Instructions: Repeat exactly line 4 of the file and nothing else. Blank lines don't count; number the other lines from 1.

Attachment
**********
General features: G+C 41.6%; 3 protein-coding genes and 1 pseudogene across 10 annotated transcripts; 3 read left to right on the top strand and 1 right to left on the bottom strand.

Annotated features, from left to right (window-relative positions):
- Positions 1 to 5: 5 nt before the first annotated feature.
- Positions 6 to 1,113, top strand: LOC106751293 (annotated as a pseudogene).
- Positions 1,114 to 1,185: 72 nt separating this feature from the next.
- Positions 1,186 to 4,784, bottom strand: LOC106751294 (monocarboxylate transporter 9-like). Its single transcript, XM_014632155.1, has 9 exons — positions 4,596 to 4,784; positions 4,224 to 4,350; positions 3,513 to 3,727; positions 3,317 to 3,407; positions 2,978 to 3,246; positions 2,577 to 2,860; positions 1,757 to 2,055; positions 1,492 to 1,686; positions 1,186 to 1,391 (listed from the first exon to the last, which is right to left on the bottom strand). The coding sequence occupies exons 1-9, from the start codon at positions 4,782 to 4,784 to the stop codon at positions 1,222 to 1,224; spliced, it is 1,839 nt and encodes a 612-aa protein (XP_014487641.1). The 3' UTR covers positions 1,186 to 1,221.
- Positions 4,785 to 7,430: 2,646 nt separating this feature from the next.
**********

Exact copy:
- Positions 6 to 1,113, top strand: LOC106751293 (annotated as a pseudogene).